Danish Culture Crash Course
Denmark has been a unified country for more than a millennium, and had very limited immigration from outside cultures until the latter half of the 20th century. This means that, culturally speaking, the Danes are a close-knit tribe with a very homogenous population, sharing a common culture and similar characteristics.
Some of these cultural characteristics might be different from what you are used to in your home-country’s culture, and it might seem like the Danes are impolite, ineffective or simply just weird.
One of the things that are noteworthy about the Danish culture is the lack of formal hierarchy.
You might notice that is common for people in positions of authority to introduce themselves by first name, for your professors to be open to discussions with the students, and for people to treat you equally regardless of your financial or societal status. This is all rooted in the egalitarian worldview that is the basis for most Danish social conventions and interactions.
You are not considered more ‘important’ as an individual, just because your formal role is more important.
This means that it is normal for employees on all levels to give input during work situations. If the point is valid and presented well, it will be considered, no matter whether it comes from the manager or the intern. This is a result of the Danish culture valuing consensus, and preferring to base decisions on this. It is not seen as admirable for a manager or a professor to come up with solutions based solely on their own opinions. Instead they will be applauded for including their subordinates or students in the decision making process.
The Danish work culture heralds the concept popularly known as the ‘work/life balance’, and having a life ‘outside’ your work or studies is seen as a commendable thing. Most Danes are members of various volunteer organisations (called foreninger) and time off, whether being after the workday, work week or as vacation time, is secured in most employment contracts. Working way more than the standard 37 hours per week might be perceived as ‘dedicated’ in other work cultures, but will in most Danish work places be seen as unhealthy or even unproductive, due to the lack of time to rest and wind down.
One of the aspects of this cultural value is seen in how Danes think about taking sick leave. Yes, of course you should not call in sick for silly reasons (hangovers being one of those), but if you have the flu or are sick in any other way, you are supposed to call in sick and stay home if possible. No one will praise you for passing on the flu to the rest of the class or your entire office. Trust us on this one.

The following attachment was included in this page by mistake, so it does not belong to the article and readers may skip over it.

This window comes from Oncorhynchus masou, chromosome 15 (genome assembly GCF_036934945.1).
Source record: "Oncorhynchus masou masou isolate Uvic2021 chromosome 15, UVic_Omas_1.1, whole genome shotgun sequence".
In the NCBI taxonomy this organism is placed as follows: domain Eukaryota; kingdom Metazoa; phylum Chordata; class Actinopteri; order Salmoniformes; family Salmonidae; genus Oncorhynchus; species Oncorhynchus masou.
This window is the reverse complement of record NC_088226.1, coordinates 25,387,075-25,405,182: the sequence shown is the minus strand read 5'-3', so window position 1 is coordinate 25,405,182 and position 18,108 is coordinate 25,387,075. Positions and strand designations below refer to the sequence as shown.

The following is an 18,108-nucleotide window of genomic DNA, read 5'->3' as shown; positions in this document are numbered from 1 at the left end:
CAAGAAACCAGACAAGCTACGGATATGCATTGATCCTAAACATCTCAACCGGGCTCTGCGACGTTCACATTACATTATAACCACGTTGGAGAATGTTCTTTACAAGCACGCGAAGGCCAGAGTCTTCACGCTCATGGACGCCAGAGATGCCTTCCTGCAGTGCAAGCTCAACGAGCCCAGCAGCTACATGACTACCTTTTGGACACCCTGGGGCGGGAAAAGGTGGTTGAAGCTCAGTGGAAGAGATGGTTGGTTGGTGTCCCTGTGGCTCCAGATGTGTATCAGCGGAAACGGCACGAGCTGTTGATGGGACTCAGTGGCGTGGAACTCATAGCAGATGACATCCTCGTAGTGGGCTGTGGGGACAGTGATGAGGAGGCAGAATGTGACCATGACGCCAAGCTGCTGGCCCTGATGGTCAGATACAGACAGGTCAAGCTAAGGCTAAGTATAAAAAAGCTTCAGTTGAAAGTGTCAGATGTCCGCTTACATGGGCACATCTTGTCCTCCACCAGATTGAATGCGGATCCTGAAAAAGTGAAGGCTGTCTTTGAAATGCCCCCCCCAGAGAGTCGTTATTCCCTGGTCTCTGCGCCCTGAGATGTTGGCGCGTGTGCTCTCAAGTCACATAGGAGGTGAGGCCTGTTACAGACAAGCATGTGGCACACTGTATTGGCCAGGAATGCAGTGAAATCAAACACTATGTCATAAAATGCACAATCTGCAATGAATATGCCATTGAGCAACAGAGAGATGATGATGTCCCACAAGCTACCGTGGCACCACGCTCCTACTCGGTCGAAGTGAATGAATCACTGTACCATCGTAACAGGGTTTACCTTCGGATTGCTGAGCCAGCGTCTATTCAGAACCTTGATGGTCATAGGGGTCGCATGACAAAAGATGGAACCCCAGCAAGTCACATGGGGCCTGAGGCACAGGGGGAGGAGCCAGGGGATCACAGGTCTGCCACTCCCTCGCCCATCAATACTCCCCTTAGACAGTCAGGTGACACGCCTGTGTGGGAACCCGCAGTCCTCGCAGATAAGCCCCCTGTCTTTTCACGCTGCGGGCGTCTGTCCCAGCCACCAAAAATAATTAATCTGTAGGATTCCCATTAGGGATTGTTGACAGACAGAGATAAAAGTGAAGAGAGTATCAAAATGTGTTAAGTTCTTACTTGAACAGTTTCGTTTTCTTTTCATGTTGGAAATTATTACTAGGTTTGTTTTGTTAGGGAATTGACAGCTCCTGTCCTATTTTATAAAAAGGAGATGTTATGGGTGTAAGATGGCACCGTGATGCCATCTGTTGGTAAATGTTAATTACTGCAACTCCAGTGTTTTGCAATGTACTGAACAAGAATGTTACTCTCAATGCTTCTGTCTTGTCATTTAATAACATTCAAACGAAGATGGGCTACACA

A last cultural aspect that is worth mentioning is that the Danish society is a very individualistically oriented one. The concept of the welfare state might make you think otherwise, but in general the Danes primarily identify as individuals and mainly feel responsible for their own and closest family’s matters. You might notice that people don’t talk much about belonging to a certain ethnicity, religion or region, or that they are mainly concerned with their own schedules and calendars when planning activities. This cultural aspect can also help you to understand why your Danish classmates don’t approach you if they see you on the bus or in a supermarket. Your (and their) individual privacy will be considered important, and many Danes would rather not impose on people in public if they don’t know them very well.
The lack of formal hierarchy combined with the individualistic worldview often makes the Danes communicate in a very direct way. They don’t feel the need to include titles or polite introductions when addressing people, and the respect for people’s individual time and privacy will lead to most Danes not engaging in small talk with people they don’t already know.
If you’re curious about how to actually talk to your Danish classmates, read more in the ‘Social’ section here on StudyCPH.
Arriving in a new country can result in both practical and personal issues. Some people even talk about experiencing an actual ‘culture shock’. Here are some tips on how to make your first time in a new culture easier and more enjoyable.
Although Denmark is a well-organised country and people here are eager to make you feel comfortable, you will need some time to settle in. There may be times when you question why you left home, which is likely similar to what your fellow students are feeling and questioning.
When this happens, it is important for you to remember that you are going through a learning process. By accepting this brief adaptation period as a learning experience, you will ultimately be returning home with greater self-confidence and the skillset to succeed in a multicultural environment.
So keep active, engage in social opportunities, talk to people and try to learn Danish.
Remember: you are not alone in experiencing these feelings. Talking about your feelings and worries is the best way to deal with loneliness or homesickness.
Dress like a Dane:
Most Danish students dress in a style that lands between casual and very fashion forward. There’s no tradition for formal dress codes, so suits, ties and high heels are optional (if you want to rock it, go you!) and most people dress for a certain level of comfort and practicality, as most students use bikes to get around. However, Danish students still manage to look smart while doing so. Think jeans – not track pants; casual does not mean sloppy here.
And yes, we DO wear a lot of black. It is not because we are all goths or coming straight from a funeral, but it does make laundry day a lot simpler.
Expat blogs and fun sites about Danish culture: